Startups — Why Your Brand is Just As Important As Your Product

One of the toughest aspects of being a startup is developing a voice and vision that speaks to how you Are different. No easy task. But Branding yourself is just as important as the product you’re selling. it’s the key to carving out a space for your company. Whether it be an app, a service, or physical product — the better you brand it, the more it will connect with people.

“Our product/service/company is still evolving..”


Companies evolve, shift into new markets with new products. A brand is a living breathing idea that will evolve. Don't look at branding as an unnecessary or one-time expense. It should be essential to the core of your business and it's values. It should be a reflection of your ideals as you start.  

It’s a tough balance to strike, especially for startups and new businesses. Often putting all of their effort into their products or services first and leaving little time for how all of that is going to be communicated to potential customers. A logo is nice, but it’s not a brand, it’s not a platform for launching your business. Today we’re going to look at three startups that used branding to tell their story, share their vision and did it in an authentic way without compromising their product or service.

Dollar Shave Club

Voice — Personality — Consistency.

In a market where the only discussions around the product centered around how many blades you could fit on a razor or what else could we make vibrate, Dollar Shave Club was a breath of fresh air.  


They struck a chord with their snarky, yet nostalgic tone and a one take video with a man in a bear suit. It was different, but it was authentic. This tone and feeling carried through in the rest of their marketing and branding. 


Applying core ideas and concepts through UI/UX Design

An instant messaging client for work. Doesn't sound that glamorous and that necessary, does it? Yet Slack is valued at around $4 Billion and is only growing in use and mindshare.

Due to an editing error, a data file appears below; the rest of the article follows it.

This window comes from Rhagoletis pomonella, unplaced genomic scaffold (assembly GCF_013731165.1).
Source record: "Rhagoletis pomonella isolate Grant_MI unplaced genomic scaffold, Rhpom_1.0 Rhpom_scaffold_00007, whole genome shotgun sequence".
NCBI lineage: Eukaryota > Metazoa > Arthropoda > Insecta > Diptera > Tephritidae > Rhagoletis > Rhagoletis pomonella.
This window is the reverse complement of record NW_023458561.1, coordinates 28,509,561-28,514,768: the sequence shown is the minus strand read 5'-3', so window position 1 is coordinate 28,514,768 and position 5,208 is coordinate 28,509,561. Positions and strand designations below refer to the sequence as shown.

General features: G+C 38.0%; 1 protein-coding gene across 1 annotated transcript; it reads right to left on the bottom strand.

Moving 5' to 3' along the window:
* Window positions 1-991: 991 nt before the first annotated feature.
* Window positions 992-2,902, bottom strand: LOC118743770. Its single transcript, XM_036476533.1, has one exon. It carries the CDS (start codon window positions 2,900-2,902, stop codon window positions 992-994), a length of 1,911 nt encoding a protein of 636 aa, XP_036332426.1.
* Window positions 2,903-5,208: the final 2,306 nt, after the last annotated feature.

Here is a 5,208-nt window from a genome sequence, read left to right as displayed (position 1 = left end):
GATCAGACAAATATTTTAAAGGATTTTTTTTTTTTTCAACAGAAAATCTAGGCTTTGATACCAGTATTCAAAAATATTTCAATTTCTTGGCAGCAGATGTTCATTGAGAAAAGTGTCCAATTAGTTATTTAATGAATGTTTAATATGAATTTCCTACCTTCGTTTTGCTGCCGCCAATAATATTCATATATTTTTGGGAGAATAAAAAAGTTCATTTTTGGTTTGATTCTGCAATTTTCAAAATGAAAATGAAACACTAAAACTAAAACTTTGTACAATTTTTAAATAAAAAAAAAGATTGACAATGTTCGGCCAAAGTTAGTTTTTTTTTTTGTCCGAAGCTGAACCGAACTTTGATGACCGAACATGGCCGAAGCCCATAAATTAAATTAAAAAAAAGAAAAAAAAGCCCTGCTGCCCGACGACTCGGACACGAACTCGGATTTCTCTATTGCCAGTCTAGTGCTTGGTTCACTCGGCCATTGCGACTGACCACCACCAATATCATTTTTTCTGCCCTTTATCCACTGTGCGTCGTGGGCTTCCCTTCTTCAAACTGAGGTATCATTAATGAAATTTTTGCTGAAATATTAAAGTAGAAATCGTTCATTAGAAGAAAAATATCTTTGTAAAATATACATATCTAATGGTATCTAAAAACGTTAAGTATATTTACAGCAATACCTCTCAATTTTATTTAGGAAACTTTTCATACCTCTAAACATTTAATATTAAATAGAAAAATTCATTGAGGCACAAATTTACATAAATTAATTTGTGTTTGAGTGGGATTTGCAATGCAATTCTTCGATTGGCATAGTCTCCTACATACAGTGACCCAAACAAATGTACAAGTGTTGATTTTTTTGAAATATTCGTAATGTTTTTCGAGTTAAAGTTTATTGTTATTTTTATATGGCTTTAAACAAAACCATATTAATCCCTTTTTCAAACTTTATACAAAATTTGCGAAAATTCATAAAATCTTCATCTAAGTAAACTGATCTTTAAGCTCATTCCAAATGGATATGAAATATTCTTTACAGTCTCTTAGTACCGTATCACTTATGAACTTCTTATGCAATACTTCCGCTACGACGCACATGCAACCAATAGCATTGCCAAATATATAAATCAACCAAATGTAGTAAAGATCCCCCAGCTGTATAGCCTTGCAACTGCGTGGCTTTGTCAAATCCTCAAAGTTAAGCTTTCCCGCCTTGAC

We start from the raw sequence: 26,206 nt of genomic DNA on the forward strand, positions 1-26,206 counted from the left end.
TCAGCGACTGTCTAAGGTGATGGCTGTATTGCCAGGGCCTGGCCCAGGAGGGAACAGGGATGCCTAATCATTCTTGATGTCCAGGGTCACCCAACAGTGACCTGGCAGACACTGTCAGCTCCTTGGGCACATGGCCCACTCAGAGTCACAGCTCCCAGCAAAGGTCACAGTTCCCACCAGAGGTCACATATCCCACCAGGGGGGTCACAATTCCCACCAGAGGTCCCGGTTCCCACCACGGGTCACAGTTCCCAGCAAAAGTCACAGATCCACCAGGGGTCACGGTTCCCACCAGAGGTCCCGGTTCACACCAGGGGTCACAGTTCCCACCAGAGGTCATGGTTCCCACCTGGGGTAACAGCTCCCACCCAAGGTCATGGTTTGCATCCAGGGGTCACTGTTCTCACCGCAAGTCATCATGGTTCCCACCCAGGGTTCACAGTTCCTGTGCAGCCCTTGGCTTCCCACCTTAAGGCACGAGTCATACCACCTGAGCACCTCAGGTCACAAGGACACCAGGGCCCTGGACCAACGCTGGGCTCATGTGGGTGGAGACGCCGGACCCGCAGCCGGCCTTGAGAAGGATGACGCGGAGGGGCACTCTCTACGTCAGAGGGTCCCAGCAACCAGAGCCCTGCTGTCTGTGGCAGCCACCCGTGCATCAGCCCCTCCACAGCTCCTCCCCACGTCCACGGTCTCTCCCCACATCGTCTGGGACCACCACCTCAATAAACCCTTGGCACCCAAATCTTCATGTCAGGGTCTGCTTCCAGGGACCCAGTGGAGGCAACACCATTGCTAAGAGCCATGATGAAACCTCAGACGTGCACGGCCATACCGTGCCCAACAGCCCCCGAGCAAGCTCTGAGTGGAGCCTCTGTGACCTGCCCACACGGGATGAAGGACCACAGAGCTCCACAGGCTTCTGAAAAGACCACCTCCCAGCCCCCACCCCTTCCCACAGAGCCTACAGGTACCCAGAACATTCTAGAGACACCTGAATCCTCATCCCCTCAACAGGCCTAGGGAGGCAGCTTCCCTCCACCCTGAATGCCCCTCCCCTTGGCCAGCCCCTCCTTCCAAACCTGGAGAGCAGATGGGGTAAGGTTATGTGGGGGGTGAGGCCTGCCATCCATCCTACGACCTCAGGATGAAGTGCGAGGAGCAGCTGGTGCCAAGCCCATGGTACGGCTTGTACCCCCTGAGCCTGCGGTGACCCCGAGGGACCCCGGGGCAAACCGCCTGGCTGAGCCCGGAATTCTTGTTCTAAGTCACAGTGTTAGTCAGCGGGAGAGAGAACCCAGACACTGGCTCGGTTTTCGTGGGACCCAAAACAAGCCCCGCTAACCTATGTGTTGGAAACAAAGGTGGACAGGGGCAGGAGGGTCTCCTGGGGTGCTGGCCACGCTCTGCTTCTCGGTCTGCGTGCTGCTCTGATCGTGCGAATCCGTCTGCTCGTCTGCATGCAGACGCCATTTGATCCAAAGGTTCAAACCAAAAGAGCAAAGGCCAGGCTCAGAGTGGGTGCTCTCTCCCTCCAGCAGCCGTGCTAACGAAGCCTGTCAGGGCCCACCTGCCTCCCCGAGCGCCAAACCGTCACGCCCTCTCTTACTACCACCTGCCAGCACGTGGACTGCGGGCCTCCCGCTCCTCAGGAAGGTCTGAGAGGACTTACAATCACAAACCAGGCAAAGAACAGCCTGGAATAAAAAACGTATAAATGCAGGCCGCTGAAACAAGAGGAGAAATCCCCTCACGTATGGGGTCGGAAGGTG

The early iterations of Slack failed to capture what it's core purpose was. To be a user friendly communications tool for businesses and professionals. It wasn't until MetaLab got ahold of the product and began to carve out a look and feel for it. Taking that simplistic vision and turning it into a light, bubbly product that captured the attention of people everywhere. 

It made interacting with coworkers that much easier and enjoyable.

Okay our last brand!


Or is it Mailkimp?

MailChimp's success as an email marketing automation platform (that's a mouthful) can be tied directly to consistency. 

MailChimp has continued to be unique in their voice, style, and efforts when it comes to brand marketing. That famous "Serial" pre-roll ad is just one example. If you do some googling for "Mailchimp Branding" the first two results will be their guidelines: one for voice and tone and one for brand assets.

As a start-up grows these two guides are incredibly useful at helping everyone understand the brand and in maintaining the consistency in your message that you've worked so hard to achieve. Early on, don't think you need to have something as in depth as what MailChimp has cultivated, but know that one day you should be there. 

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